• Positive DAT (see next section)


Clinicopathological diagnosis based on demonstrating hemolytic anemia and serological evidence of ant-red blood cell autoantibodies by direct antiglobulin test (DAT).

Suspect diagnosis in patient with:

  • Compatible history
  • Unexplained chronic anemia (median hemoglobin of 9-10 g/dL in the US population)
  • Chronic hemolysis

Confirm diagnosis if:

  • DAT positive for complement with or without immunoglobulin (Ig) G – up to 22% of CAD cases may have a positive anti-IgG DAT, in addition to a positive anti-C3d DAT.
  • High titer cold agglutinin
    • >1:64 or more.
    • Semi-quantitative assay based on ability of antibodies to agglutinate erythrocytes at 4°C).
  • Note: most defining criteria of CAD do not require that anti-I/anti-i specificity be present.

Optional confirmatory tests:

  • SPEP showing monoclonal IgM-kappa in serum.
  • Cellular kappa to lambda ratio > 3.5 in B cells (fluorescence activated cell sorting [FACS]).
  • Cold agglutinin-associated lymphoproliferative disorders on bone marrow histology.

Once diagnosis of CAD is established, evaluate for secondary conditions; tests may include:

  • Serum Ig and electrophoresis with immunofixation to identify underlying clonal bone marrow lymphoproliferative disorder often associated with primary CAD.
  • HIV, hepatitis B, and hepatitis C testing.
  • Anti-double-stranded DNA and antinuclear antibody (ANA) testing to help diagnose autoimmune disorders such as systemic lupus erythematosus (SLE).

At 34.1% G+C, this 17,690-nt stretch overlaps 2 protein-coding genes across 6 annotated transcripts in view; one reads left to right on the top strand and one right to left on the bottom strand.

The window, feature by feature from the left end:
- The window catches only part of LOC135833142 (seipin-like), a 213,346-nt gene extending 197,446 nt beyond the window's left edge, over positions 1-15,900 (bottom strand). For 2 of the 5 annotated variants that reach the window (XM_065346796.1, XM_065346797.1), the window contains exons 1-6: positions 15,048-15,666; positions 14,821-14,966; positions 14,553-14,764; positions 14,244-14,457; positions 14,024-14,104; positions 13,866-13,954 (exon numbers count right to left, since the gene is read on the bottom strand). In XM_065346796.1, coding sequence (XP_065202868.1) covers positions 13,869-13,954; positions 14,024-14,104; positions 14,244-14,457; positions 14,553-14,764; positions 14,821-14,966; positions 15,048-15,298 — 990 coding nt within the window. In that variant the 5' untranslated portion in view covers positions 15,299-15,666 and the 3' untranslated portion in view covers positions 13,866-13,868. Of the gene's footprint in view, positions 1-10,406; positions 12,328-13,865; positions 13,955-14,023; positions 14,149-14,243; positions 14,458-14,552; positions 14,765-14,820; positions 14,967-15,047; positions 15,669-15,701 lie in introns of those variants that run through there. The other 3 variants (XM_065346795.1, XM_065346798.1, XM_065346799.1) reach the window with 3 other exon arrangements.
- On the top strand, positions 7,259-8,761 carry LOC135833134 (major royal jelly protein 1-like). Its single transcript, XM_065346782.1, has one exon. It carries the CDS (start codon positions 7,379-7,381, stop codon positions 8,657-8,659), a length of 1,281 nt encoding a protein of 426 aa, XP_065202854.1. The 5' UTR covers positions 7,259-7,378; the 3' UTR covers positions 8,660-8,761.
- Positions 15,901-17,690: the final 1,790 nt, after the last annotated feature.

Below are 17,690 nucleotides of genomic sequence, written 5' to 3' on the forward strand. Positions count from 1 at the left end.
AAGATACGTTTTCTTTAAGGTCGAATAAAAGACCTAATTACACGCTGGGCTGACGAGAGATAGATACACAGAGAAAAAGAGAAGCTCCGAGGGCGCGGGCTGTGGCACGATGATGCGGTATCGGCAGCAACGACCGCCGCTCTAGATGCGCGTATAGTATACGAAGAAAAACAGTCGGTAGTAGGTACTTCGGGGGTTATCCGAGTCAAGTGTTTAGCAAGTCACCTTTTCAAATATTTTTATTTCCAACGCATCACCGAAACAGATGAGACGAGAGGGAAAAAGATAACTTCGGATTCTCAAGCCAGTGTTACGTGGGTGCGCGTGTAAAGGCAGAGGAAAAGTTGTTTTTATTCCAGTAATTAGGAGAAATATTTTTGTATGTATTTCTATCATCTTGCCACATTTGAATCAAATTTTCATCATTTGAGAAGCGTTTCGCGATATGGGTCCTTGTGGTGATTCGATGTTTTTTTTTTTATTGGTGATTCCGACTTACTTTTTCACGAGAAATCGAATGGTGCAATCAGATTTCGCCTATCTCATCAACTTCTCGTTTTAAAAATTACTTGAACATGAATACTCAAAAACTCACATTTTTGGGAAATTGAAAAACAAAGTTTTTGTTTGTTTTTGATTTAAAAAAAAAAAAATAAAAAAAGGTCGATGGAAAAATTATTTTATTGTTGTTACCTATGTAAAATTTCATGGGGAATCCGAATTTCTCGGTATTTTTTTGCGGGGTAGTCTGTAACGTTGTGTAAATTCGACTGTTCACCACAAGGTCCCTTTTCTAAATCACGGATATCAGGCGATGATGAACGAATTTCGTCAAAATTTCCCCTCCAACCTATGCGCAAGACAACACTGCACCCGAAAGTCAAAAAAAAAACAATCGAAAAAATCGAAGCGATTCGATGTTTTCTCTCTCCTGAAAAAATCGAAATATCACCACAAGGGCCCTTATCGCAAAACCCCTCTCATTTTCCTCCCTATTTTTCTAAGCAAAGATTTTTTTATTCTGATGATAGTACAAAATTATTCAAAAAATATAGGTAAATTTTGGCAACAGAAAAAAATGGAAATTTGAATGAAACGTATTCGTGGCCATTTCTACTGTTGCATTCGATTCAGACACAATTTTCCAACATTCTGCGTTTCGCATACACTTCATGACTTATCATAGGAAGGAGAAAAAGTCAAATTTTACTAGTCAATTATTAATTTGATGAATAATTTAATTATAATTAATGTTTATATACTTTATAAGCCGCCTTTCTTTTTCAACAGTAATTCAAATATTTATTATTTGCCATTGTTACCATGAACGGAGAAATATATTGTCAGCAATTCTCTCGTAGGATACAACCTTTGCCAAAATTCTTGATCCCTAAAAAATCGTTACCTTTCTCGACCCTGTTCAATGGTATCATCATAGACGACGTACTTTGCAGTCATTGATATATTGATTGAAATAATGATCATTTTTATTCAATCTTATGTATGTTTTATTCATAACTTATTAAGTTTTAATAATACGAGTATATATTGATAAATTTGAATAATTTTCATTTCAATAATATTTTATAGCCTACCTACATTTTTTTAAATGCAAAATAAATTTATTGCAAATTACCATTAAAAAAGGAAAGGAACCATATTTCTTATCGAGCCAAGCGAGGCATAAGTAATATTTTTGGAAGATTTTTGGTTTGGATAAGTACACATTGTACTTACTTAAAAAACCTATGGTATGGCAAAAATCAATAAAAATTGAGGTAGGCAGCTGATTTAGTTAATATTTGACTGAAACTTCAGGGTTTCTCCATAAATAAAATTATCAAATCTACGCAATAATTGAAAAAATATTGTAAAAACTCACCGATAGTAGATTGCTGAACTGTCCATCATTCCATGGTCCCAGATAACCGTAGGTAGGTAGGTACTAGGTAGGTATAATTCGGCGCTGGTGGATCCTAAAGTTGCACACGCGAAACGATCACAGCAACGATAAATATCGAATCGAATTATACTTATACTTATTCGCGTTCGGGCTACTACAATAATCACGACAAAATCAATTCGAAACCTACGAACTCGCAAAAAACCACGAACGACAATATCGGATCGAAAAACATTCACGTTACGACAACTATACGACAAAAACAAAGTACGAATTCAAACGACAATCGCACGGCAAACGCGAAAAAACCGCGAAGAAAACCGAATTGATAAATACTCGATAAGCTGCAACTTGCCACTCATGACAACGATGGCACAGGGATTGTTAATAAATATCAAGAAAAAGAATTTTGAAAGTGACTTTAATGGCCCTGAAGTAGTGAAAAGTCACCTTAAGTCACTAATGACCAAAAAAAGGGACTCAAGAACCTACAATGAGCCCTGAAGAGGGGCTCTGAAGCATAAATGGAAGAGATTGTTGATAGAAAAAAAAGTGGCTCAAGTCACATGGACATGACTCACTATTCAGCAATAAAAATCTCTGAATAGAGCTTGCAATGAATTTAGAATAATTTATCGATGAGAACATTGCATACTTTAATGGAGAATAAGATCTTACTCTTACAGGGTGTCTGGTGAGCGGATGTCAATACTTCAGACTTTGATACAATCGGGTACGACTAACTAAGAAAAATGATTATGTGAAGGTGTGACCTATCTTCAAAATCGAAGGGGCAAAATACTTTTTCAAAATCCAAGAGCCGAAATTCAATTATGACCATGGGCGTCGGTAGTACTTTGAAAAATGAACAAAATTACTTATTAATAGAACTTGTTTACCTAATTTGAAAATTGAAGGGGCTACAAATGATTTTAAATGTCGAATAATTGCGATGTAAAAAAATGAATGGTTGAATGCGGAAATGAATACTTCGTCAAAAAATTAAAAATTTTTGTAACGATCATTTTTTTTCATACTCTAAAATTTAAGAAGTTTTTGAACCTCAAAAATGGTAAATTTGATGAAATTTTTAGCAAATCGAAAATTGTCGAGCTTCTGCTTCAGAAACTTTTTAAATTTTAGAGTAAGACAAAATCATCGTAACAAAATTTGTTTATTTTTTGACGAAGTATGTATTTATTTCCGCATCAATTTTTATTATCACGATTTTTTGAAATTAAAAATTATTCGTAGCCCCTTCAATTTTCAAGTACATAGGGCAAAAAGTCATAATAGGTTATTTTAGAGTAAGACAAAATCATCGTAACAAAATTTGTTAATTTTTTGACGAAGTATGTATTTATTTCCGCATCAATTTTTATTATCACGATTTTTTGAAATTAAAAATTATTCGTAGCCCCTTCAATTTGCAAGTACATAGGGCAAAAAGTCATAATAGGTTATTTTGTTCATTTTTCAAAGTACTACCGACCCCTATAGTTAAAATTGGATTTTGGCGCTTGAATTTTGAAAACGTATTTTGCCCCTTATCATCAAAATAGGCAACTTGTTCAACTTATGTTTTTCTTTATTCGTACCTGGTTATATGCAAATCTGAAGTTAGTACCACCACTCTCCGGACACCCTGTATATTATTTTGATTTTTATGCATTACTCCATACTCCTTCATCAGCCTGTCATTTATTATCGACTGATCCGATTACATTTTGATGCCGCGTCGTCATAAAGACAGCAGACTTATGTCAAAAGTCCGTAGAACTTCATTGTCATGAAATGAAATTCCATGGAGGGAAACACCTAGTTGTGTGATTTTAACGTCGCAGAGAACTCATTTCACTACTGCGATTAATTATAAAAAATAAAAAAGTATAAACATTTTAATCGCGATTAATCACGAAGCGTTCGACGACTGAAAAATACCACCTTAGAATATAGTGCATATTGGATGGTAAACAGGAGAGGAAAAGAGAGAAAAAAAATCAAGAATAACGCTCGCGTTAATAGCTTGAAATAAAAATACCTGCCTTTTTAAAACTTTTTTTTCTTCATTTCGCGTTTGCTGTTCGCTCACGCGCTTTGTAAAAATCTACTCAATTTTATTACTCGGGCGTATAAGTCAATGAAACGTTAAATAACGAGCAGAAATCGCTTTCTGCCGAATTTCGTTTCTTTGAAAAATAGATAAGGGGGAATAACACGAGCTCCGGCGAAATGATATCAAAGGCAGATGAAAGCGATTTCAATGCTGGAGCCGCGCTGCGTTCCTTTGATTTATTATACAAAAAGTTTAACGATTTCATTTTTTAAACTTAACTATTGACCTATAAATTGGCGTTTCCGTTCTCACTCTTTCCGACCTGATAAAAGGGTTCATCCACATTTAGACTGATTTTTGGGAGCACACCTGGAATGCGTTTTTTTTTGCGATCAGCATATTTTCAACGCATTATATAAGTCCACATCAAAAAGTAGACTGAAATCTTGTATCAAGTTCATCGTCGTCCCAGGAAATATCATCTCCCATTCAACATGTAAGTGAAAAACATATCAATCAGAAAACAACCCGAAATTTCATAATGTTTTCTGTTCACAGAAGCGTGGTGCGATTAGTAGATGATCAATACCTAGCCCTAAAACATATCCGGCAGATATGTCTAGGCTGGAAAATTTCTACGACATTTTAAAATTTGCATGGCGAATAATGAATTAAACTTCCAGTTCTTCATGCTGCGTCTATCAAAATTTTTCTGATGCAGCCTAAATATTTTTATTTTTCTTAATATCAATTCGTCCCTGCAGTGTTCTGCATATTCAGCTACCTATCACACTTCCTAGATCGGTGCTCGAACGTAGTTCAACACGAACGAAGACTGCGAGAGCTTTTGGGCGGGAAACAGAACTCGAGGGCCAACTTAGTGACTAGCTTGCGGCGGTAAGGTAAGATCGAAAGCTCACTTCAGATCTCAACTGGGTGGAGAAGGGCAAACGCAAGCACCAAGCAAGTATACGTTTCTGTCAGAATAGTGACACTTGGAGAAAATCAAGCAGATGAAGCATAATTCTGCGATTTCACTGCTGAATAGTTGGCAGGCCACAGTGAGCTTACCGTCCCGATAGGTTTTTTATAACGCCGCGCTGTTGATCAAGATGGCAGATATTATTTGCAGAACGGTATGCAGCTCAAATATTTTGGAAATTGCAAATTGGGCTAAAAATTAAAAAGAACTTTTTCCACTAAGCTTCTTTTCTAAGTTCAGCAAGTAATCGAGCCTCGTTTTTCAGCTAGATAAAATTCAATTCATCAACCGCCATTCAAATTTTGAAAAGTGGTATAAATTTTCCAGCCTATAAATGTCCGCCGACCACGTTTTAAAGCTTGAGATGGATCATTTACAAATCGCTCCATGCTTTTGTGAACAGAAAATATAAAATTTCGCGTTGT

• Computed tomography (CT) scan of chest, abdomen, and pelvis to rule out malignant disease.
Clinical Hematology International 2(3) 95–100
Clinical Hematology International 2(3) 95–100


  • Treat if symptomatic anemia, severe circulatory symptoms, transfusion dependence.
  • > 70% of patients reported to require therapy.
  • Treatment decisions are based on expert opinion; prospective studies to support benefit are lacking.
  • Nonpharmacological measures (especially avoidance of cold) are cornerstone of management. Has been shown to alleviate symptoms and may prevent severe exacerbations of hemolytic anemia.
  • Supportive transfusions may be required
    • Consider using blood warmer when transfusing RBCs.
    • Blood bank testing for underlying alloantibodies and crossmatch testing should be performed at 37°C.
    • If the cold agglutinin has a broad thermal amplitude, obtaining crossmatch compatible blood may be a clinical challenge.
  • Therapies may be aimed to suppress production of aberrant IgM or to inhibit complement-mediated destruction of red blood cells (RBCs)
    • Consider corticosteroids (prednisolone 1 mg/kg/day) or plasmapheresis as a temporary measure to remove IgM autoantibodies, if anemia is severe or life-threatening.
    • Although corticosteroids are a rapid and effective treatment for warm AIHAs, they have not been shown to be as effective in CAD. Retrospective studies have found that <15% of patients respond to corticosteroids, and they require higher doses to maintain remission.
    • Typically treated with one of the following regiments:
      • Rituximab
      • Rituximab plus bendamustine
      • Rituximab plus fludarabine
    • Consider complement system-targeting monoclonal antibody:
      • Eculizumab
      • Sutimlimab-jome (Enjaymo), which has been FDA approved to decrease need for RBC transfusion due to hemolysis in adults with CAD.
    • Surgical intervention, including splenectomy, has been shown to be effective only in patients with IgG-mediated CAD, which represents only approximately 3.5% of patients.


  • The median overall survival of patients with CAD has been estimated to be 12.5 years, similar to that of a general age- and sex-matched population.
  • Estimated risk of transformation of the lymphoproliferative bone marrow disorder to aggressive lymphoma is about 3% to 4%.
  • Increased risk of venous thromboembolism.

Tables related to classification and diagnosis

Source: J. Clin. Med. 2020, 9, 3859
Source: Hematol Oncol Clin N Am 29 (2015) 455–471
Source: Hematol Oncol Clin N Am 29 (2015) 455–471